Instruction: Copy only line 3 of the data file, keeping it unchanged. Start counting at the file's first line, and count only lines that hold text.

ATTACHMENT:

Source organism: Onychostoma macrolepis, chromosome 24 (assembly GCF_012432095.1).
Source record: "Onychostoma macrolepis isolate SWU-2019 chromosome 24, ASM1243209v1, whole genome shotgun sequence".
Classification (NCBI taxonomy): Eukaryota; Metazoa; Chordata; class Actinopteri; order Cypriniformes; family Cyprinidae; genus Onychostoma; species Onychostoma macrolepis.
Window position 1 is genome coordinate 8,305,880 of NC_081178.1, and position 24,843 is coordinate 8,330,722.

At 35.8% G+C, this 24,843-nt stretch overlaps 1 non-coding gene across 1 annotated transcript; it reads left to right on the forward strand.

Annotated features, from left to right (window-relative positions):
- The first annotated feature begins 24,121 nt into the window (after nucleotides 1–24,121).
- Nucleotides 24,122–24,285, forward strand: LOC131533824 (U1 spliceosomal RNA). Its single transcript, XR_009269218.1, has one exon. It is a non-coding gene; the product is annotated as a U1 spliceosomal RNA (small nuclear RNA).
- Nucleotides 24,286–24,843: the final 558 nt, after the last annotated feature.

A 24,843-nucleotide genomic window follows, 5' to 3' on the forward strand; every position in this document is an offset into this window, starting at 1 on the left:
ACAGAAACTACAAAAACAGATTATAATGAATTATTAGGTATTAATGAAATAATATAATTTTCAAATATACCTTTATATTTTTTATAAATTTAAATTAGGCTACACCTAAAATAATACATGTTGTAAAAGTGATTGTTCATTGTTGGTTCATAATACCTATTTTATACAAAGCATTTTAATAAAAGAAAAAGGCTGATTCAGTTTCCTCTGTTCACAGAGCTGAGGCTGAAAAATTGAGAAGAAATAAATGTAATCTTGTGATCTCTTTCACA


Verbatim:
Classification (NCBI taxonomy): Eukaryota; Metazoa; Chordata; class Actinopteri; order Cypriniformes; family Cyprinidae; genus Onychostoma; species Onychostoma macrolepis.